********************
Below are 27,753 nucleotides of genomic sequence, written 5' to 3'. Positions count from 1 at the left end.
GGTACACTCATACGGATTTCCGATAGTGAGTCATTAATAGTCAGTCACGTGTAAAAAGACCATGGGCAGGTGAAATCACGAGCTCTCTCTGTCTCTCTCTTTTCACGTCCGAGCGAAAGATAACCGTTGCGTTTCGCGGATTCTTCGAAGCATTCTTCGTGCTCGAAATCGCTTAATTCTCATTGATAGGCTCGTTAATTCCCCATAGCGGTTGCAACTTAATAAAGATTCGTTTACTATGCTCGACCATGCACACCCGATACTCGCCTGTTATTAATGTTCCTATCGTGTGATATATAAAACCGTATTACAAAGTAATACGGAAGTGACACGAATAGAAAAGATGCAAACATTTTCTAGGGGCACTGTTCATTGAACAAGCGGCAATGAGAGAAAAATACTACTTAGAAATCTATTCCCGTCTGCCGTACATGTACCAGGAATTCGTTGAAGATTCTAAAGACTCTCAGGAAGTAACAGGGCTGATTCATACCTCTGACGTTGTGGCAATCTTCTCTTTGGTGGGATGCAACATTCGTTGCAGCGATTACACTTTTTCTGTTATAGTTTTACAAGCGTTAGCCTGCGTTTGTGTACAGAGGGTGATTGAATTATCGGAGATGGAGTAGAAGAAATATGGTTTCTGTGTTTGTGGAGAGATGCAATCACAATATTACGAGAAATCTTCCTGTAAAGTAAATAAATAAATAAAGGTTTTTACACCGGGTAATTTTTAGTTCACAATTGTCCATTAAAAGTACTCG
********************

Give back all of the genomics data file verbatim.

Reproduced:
Below are 27,753 nucleotides of genomic sequence, written 5' to 3'. Positions count from 1 at the left end.
GGTACACTCATACGGATTTCCGATAGTGAGTCATTAATAGTCAGTCACGTGTAAAAAGACCATGGGCAGGTGAAATCACGAGCTCTCTCTGTCTCTCTCTTTTCACGTCCGAGCGAAAGATAACCGTTGCGTTTCGCGGATTCTTCGAAGCATTCTTCGTGCTCGAAATCGCTTAATTCTCATTGATAGGCTCGTTAATTCCCCATAGCGGTTGCAACTTAATAAAGATTCGTTTACTATGCTCGACCATGCACACCCGATACTCGCCTGTTATTAATGTTCCTATCGTGTGATATATAAAACCGTATTACAAAGTAATACGGAAGTGACACGAATAGAAAAGATGCAAACATTTTCTAGGGGCACTGTTCATTGAACAAGCGGCAATGAGAGAAAAATACTACTTAGAAATCTATTCCCGTCTGCCGTACATGTACCAGGAATTCGTTGAAGATTCTAAAGACTCTCAGGAAGTAACAGGGCTGATTCATACCTCTGACGTTGTGGCAATCTTCTCTTTGGTGGGATGCAACATTCGTTGCAGCGATTACACTTTTTCTGTTATAGTTTTACAAGCGTTAGCCTGCGTTTGTGTACAGAGGGTGATTGAATTATCGGAGATGGAGTAGAAGAAATATGGTTTCTGTGTTTGTGGAGAGATGCAATCACAATATTACGAGAAATCTTCCTGTAAAGTAAATAAATAAATAAAGGTTTTTACACCGGGTAATTTTTAGTTCACAATTGTCCATTAAAAGTACTCG